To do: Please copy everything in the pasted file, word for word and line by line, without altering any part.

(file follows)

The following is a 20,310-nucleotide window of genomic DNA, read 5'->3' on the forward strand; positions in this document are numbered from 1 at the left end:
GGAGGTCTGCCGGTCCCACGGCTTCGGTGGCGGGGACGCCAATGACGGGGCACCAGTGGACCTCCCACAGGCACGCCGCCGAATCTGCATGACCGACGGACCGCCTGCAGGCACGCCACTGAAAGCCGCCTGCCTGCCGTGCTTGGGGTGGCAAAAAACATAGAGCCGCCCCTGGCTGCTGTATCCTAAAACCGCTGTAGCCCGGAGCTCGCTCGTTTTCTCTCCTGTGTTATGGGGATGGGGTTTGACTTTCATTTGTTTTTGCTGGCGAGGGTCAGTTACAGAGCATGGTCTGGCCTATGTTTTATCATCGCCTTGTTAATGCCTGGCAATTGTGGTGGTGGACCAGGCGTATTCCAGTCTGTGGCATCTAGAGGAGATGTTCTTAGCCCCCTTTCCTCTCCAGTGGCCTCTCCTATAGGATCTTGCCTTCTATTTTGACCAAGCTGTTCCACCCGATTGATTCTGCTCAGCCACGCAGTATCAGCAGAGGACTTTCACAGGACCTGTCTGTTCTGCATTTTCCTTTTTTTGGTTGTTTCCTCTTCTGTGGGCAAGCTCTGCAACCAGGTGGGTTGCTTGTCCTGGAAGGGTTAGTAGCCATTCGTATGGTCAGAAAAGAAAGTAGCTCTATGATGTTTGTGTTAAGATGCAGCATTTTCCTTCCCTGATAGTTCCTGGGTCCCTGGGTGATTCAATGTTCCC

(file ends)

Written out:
The following is a 20,310-nucleotide window of genomic DNA, read 5'->3' on the forward strand; positions in this document are numbered from 1 at the left end:
GGAGGTCTGCCGGTCCCACGGCTTCGGTGGCGGGGACGCCAATGACGGGGCACCAGTGGACCTCCCACAGGCACGCCGCCGAATCTGCATGACCGACGGACCGCCTGCAGGCACGCCACTGAAAGCCGCCTGCCTGCCGTGCTTGGGGTGGCAAAAAACATAGAGCCGCCCCTGGCTGCTGTATCCTAAAACCGCTGTAGCCCGGAGCTCGCTCGTTTTCTCTCCTGTGTTATGGGGATGGGGTTTGACTTTCATTTGTTTTTGCTGGCGAGGGTCAGTTACAGAGCATGGTCTGGCCTATGTTTTATCATCGCCTTGTTAATGCCTGGCAATTGTGGTGGTGGACCAGGCGTATTCCAGTCTGTGGCATCTAGAGGAGATGTTCTTAGCCCCCTTTCCTCTCCAGTGGCCTCTCCTATAGGATCTTGCCTTCTATTTTGACCAAGCTGTTCCACCCGATTGATTCTGCTCAGCCACGCAGTATCAGCAGAGGACTTTCACAGGACCTGTCTGTTCTGCATTTTCCTTTTTTTGGTTGTTTCCTCTTCTGTGGGCAAGCTCTGCAACCAGGTGGGTTGCTTGTCCTGGAAGGGTTAGTAGCCATTCGTATGGTCAGAAAAGAAAGTAGCTCTATGATGTTTGTGTTAAGATGCAGCATTTTCCTTCCCTGATAGTTCCTGGGTCCCTGGGTGATTCAATGTTCCC